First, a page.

Yeah, you have to go to court in order to try to freeze these assets while the case is going on. Many times, if you have somebody that’s willing to take assets that belong to a family member or a close friend or acquaintance, they also quickly spend them, or they’re willing to hide the assets. But you can go to court and get an order to either get a freeze on the assets, you can get a court order that the person not transfer them to anybody else. Banks will freeze them for you. So there’s things that you can do, but you usually have to act fairly quickly after you learn that this happened, because there’s no insurance coverage for claims like this. If the money’s gone, frequently, it’s gone for good.

Jeb Butler:

Yeah. Okay. So, I can’t remember, I think we mentioned this earlier but didn’t talk about it in great detail. Do a lot of your cases involve life insurance?

Adam Hoipkemier:

Several do involve life insurance, it’s similar to the payable on death claims that we talked about. So, with life insurance, there’ll be a beneficiary designation form that someone signs when they take out a policy on their life, and they select the folks that they want to have the money when they die. Well, that can be changed by simply submitting a form with new beneficiaries to the life insurance company. So, like you’ll see with a bank account, changing the owner, or the POD beneficiary, you will see situations where Ellie would come to Mr. Owl and get herself substituted in as the beneficiary on the life insurance policy.

Jeb Butler:

I see.

Adam Hoipkemier:

You won’t find that out, many times, until you’ve opened an estate… You may know that there was a policy out there, but if you aren’t named on the policy, the life insurance company can’t disclose any information to you, unless you have the legal authority to act on behalf of the estate. So you’ll have family members that don’t understand what has happened here, have no way to get any information about their loved one’s assets, until they either are appointed as an executor of the estate, or bring a court case and are able to conduct discovery into exactly what happened.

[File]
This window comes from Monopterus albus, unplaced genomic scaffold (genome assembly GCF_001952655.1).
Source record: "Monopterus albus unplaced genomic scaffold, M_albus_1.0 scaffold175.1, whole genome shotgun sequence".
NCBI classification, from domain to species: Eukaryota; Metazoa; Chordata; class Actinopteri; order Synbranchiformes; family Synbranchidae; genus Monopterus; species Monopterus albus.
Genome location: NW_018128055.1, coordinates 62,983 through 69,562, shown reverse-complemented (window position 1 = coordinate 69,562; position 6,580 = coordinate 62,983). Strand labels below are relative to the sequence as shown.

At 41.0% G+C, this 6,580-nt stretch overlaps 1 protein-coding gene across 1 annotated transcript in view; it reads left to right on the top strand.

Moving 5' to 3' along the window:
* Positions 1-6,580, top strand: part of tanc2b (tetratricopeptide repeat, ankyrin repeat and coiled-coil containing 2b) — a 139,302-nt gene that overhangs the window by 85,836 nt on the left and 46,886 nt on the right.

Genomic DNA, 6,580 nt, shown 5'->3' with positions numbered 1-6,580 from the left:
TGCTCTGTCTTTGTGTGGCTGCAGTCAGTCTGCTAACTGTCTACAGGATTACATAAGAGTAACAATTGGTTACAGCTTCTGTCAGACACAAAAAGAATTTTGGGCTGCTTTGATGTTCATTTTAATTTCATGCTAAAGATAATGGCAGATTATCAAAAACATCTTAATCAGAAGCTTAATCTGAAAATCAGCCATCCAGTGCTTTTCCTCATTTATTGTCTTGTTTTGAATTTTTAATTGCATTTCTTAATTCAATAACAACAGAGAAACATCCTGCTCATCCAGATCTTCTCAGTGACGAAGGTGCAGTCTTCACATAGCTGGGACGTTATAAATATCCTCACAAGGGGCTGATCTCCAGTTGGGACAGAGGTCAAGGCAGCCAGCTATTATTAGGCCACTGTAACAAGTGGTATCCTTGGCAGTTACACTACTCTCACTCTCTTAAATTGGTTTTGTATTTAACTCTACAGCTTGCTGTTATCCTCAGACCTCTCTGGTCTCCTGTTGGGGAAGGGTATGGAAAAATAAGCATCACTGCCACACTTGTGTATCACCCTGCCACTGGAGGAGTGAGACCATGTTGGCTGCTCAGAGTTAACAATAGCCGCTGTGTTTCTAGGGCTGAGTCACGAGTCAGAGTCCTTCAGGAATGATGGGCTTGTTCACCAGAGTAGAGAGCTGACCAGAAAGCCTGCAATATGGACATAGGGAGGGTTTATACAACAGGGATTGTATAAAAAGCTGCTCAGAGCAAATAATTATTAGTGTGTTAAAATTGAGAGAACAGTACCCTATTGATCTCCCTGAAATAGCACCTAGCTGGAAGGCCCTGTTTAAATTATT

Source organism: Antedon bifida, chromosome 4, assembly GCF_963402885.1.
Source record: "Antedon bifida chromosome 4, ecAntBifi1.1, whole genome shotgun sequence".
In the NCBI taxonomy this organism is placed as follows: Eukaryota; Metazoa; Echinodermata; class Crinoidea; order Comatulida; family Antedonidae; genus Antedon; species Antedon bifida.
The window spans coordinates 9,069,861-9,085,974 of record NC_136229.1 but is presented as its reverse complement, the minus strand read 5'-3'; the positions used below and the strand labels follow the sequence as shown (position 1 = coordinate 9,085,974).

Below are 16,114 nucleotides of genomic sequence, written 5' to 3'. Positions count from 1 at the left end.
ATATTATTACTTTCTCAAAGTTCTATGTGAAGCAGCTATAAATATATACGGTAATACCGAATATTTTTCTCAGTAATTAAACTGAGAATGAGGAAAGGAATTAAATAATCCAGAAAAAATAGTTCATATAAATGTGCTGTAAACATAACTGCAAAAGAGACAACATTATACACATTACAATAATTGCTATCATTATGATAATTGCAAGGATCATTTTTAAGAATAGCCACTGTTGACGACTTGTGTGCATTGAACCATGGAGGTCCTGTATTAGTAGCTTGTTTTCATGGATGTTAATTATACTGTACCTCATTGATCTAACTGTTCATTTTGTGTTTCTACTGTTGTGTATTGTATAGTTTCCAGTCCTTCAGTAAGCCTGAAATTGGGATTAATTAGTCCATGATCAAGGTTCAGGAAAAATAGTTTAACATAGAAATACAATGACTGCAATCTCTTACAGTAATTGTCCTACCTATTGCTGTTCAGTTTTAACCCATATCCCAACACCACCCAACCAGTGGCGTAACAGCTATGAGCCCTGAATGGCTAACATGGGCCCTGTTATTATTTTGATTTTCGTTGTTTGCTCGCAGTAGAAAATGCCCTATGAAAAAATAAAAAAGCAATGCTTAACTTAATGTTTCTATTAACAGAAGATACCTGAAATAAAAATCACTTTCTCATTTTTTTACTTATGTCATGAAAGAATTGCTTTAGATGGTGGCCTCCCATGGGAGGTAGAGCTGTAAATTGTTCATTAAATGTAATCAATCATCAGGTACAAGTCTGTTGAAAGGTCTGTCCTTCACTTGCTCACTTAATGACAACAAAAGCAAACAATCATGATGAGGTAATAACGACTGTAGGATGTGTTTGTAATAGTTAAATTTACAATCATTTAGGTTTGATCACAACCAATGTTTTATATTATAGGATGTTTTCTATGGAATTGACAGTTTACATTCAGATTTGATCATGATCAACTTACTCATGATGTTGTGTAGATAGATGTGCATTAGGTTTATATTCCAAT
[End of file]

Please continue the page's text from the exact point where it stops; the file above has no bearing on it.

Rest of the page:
Jeb Butler:

Okay. So, you mentioned it was like the POD account, and that it goes outside the will. It doesn’t matter what Owl’s will said, if the beneficiary form with the life insurance company says everything goes to Ellie.

Adam Hoipkemier:

Yeah, that’s exactly right. So, POD accounts and the life insurance proceeds are assets that are not part of the estate. So even if the estate is divided equally among a group of family members, if those things are changed, the will has no effect for them.

Jeb Butler:

What about changing the will itself? You ever see people try to do that?

Adam Hoipkemier:

We do see that, and many times it’ll be shortly before someone passes away. There’s a couple scenarios… Either, they may sign it, even in the hospital or on their deathbed, and they use something like Legal Zoom to create a will. No lawyers involved, so it’s kind of a rough document, but if it’s witnessed, it can still be valid, at least on its face… And then you may have to go challenge that. And there’s two ways to challenge all of these different transactions.

Those two ways are lack of capacity, meaning the person that died did not have sufficient mental capacity to appreciate the effect of what they were doing, so they could not have intended to do it. So there’s lack of capacity, being dementia, Alzheimer’s, and other kind of mental deficiencies of that type. And then there’s undue influence, meaning that Ellie influenced Mr. Owl into doing something that he did not intend to do. So that can be undue pressure of various types, that may have been exerted on him. That frequently comes up when a family member has been isolated from other family members. You may have folks living out of state, one person close by, and they put a lot of pressure on a family member to make changes that benefit them at the expense of everybody else.

Jeb Butler:

Can you tell us a story? About either of these, a story from your own practice, a current case or old one, if you’re allowed to tell us, where you saw lack of capacity or undo influence?

Adam Hoipkemier: